When cold and flu season hits, parents of premature babies can feel a lot of different emotions.
Anxiety is a common feeling, because a mom and dad with a premature baby will worry – and rightly so – about their little one catching a cold or the flu. For most people, these are simple illnesses requiring nothing more than a few days’ rest, but for preemies, they can literally be deadly.
Some parents feel extremely isolated because one of the most common ways they protect their preemies is to simply stay away from big groups and anyone who they suspect might be sick. In the autumn and winter, when colds and crowds are equally common, that can mean hunkering down in one’s house without a lot of social contact.
Additionally, preemie parents can feel hurt by friends and relatives who don’t really understand that premature babies, toddlers, and even children can require extra protections against colds, the flu, and other respiratory illnesses widespread in the colder months.
Being essentially housebound for months is a lot to cope with – and that is on top of having to deal with the everyday realities of prematurity.
So what can parents of premature babies (and toddlers and kids) do this autumn and winter to stay balanced and happy? Here are some tips:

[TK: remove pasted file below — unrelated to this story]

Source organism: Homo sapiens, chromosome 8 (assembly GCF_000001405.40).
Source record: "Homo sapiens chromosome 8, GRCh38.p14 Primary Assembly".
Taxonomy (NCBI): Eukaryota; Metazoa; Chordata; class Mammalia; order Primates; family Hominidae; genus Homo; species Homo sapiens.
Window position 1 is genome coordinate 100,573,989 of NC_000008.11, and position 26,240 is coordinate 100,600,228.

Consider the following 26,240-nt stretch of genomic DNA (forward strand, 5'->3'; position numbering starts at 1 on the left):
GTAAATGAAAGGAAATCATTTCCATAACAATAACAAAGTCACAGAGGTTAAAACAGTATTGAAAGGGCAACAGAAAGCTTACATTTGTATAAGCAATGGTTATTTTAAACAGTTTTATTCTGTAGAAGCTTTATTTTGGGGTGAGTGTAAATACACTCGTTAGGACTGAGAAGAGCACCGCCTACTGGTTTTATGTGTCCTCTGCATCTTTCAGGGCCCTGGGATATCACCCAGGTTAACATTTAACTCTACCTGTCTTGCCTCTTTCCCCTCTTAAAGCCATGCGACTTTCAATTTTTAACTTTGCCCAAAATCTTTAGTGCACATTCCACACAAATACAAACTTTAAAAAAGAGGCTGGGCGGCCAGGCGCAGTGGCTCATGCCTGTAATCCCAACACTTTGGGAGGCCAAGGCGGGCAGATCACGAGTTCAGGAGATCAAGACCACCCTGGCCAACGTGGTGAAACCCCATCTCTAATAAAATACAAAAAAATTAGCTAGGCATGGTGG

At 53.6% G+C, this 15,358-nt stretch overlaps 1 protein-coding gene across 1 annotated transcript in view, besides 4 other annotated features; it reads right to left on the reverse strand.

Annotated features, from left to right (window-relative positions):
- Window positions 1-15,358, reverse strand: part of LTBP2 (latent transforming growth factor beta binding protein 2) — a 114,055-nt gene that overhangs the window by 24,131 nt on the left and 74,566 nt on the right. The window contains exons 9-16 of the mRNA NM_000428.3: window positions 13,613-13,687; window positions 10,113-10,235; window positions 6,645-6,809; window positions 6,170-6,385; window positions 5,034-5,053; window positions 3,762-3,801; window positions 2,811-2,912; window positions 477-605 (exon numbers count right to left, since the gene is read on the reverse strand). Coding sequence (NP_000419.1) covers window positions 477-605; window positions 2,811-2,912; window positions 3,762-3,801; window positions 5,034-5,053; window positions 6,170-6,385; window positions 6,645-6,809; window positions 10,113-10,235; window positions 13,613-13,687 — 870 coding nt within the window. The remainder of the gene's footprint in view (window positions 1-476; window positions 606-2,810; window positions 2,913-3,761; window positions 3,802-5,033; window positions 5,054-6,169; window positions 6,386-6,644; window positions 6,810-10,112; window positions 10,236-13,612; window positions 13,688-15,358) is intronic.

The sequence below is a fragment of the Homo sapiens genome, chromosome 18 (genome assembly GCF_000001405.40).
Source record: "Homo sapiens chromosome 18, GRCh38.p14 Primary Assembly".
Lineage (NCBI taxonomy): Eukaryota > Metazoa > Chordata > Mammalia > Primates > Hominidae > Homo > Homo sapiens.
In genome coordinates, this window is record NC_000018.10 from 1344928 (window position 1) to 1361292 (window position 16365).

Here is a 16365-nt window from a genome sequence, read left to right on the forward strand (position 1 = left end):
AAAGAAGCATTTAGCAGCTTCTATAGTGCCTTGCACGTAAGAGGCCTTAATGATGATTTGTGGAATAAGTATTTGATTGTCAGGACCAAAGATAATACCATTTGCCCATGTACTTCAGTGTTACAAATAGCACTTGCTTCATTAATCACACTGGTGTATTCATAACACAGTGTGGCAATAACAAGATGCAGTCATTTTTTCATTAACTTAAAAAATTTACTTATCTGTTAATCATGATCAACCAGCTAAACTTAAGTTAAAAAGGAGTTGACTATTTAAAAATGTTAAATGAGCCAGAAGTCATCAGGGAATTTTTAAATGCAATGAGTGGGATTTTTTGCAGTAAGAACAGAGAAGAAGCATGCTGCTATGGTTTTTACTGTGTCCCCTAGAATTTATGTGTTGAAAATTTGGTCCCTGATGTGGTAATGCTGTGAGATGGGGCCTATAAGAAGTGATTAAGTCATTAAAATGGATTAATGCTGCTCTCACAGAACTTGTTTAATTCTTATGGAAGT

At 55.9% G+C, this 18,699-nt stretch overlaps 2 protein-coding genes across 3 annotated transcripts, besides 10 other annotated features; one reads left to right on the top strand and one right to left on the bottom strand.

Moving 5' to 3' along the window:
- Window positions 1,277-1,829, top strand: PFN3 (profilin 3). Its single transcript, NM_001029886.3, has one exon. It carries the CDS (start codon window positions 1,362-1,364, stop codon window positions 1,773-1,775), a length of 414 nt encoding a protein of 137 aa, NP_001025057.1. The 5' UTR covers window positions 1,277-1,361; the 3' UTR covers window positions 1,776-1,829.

- Be frank, when necessary. Explain to anyone who is being unsympathetic that preemies have underdeveloped immune systems and that even a minor cold can cause lasting or lifelong health problems in a preemie. Let them know it’s serious and that you’re not just being overprotective.
- Make sure everyone in your household washes their hands frequently. Your loved ones may not be sick, but that doesn’t mean they can’t bring germs into your home. Make washing hands after outings a habit.
- When visiting is not an option, stay in touch. The holiday season can be especially stressful when your preemie’s health doesn’t allow you to participate in holiday activities. Do what you can to stay in touch virtually – mail cards, make phone calls, send emails, or keep a blog showcasing your family’s holiday traditions.
- Ask about the RSV prevention medication called Synagis. It’s not right for every premature baby, but your child may be eligible for the treatment.
- Get your flu shot and encourage everyone in your family to do the same. This is especially important for parents of preemies under 6 months old, who are too young for the flu shot. Until then, you are your baby’s first line of defense!
- If you do find yourselves housebound, make an effort to get out on your own a few times a month. Maybe you and your partner can trade childcare duties and each get a day off to spend how you wish. You’ll be happier if you don’t feel entirely isolated during difficult autumns and winters.
- Create new traditions! If your usual family traditions involved outings or visits, create new seasonal and holiday traditions that don’t involve going out. Hunkering down at home can be fun if you make the most of it!
What are your tips for coping with the unique realities of preemie parenting in the colder months?